4. ACA, Americans in canada, immigrants with accounts in their homeland
    all have reasons to have accounts in their home country and may be
    under similar circumstances when it comes to FBAR and foreign accounts.

    So would it not make to have a single voice for all these affected parties
    rather than splitting and taking the issue in different fronts.

  5. Anonymous says:

    In addition to taxes there is the problem of banking. If you reside in Switzerland you NEED a Swiss bank account to deposit your pay, and pay your rent and utilities. Due to UBS, FATCA, FBAR and all that most Swiss banks will not touch Americans with a 10-foot pole, even those resident in Switzerland who need an account. A few will very reluctantly open an account but just a non-interest-bearing CHF account, no savings, no stocks, etc. The problem exists for Americans living in other countries also, though generally not as bad as in Switzerland.
    Oh, and Americans abroad find it extremely difficult to open an account in a US bank, because of PATRIOT Act.

  6. What is the current status of the referendum in Switzerland regarding treaty changes I read in blogs recently?

    The real action starts in 2013 when banks have to actually do something about it or their customers. Today we’re in legal limbo until 2013. Otherwise it’s up to software companies, accountants, and lawyers (sorry Phil !) to drum business through the fear-factor of the IRS fines and withholding tax on a daily basis via a barrage of daily press releases.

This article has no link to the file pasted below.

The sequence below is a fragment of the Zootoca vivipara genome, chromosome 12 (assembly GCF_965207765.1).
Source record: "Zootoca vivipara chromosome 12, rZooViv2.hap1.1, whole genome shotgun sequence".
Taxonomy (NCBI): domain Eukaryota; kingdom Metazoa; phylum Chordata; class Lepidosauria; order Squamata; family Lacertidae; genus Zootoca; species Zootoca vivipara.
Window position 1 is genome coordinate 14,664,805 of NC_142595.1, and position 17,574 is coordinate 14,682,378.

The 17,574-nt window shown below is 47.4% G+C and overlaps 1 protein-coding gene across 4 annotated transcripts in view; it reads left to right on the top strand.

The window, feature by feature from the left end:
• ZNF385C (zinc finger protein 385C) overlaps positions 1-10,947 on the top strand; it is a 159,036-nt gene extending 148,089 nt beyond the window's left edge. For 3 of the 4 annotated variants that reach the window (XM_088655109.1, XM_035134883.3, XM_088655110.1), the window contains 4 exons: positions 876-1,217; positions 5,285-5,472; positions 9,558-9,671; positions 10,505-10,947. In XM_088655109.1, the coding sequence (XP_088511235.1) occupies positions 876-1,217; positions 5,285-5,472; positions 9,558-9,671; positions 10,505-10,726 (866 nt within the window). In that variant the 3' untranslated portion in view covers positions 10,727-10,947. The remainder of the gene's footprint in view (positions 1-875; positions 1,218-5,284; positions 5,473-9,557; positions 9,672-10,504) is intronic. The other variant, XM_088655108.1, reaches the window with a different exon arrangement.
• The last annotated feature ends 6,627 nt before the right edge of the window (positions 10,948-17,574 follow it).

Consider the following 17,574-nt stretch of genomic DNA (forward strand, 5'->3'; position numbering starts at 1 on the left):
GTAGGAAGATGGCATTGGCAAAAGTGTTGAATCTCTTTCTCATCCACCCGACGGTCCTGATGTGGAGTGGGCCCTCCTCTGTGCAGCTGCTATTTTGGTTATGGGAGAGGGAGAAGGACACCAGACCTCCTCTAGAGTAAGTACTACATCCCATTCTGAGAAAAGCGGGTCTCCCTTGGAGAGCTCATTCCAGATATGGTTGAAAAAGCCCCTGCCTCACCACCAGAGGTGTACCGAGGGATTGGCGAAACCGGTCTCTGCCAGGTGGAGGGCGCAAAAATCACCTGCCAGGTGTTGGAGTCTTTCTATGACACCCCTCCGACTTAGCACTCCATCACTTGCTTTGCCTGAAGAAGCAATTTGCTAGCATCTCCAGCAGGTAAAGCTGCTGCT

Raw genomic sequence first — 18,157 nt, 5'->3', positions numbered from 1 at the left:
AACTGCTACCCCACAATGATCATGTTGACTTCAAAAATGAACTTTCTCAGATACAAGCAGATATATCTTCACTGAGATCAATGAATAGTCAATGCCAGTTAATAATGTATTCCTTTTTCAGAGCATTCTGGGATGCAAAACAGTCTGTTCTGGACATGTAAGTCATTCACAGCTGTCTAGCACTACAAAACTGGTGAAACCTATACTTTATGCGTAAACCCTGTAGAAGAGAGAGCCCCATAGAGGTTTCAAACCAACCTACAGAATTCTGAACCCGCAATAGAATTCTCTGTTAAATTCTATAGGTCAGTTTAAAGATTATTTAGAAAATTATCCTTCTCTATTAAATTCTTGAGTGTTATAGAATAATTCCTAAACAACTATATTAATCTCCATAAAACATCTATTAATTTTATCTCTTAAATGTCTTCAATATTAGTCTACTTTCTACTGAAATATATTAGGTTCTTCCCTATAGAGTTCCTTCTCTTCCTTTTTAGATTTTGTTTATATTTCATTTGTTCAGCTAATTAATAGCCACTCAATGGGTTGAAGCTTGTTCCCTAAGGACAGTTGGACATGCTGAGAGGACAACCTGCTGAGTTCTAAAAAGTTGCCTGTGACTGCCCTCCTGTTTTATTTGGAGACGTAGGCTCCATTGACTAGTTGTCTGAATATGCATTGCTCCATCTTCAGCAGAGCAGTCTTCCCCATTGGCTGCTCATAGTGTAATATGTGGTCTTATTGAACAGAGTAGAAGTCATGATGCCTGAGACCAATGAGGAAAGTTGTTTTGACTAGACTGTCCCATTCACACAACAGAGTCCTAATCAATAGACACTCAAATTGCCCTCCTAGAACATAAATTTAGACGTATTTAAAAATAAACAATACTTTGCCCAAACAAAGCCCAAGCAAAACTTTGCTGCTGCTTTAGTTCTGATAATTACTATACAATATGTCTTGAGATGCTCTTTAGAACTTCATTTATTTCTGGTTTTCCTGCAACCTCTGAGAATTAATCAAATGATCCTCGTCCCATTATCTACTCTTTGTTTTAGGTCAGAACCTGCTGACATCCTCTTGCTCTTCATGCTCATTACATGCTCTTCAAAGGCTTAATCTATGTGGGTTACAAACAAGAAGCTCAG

Once the IRS starts withholding 30% that will invoked a reaction by customers or FFIs.

    We haven’t even talked about legal action against FFIs regarding “pass-thru” payments beginning in 2017 particularly with foreign bank to foreign bank payments which have nothing to do with the US.

    Unless the EU, Japan, or whoever starts to implement their own versions of FATCA worldwide (which I not entirely convinced because they don’t share the same incentives of the US with citizenship-based taxation), FATCA will be shaped by foreign courts as much as the US Congress.

    Once we have injured parties in the legal system the real fun begins.

    The real danger of FATCA is making it problematic dealing in US dollars thus speeding up the process of the US losing sole reserve currency status.

    With sole reserve currency status comes responsibilty and costs, is the US really in a position to continue to bear these costs in future or is it better for it to share the costs with the EU and China going forward?

  7. I totally agree with Sankar. It would be nice to have a single voice to represent all the people who have the same problem – American Citizen Abroad as well as immigrants.
    Americans of Indian Descent have met with IRS over OVDI to no avail.
    These affect so many people that the response should be united to stop this legalized robbery. I can’t believe the US is doing that…

  8. Helpimmigrants says:

    +1 to Sankar and Chris comments. Many US immigrants are also in the same boat and need representation. There are too many struggling and not sleeping well or at all right now. There are no words to describe how sad this is.

  9. barbara says:

    US citizen married for 42 years to UK person. The US government seems to me to be persecuting honest taxpayers. Have filed returns for all of my life. If there is a protest group I would join it.

  10. Just Me says:


    What can one do to support ACA?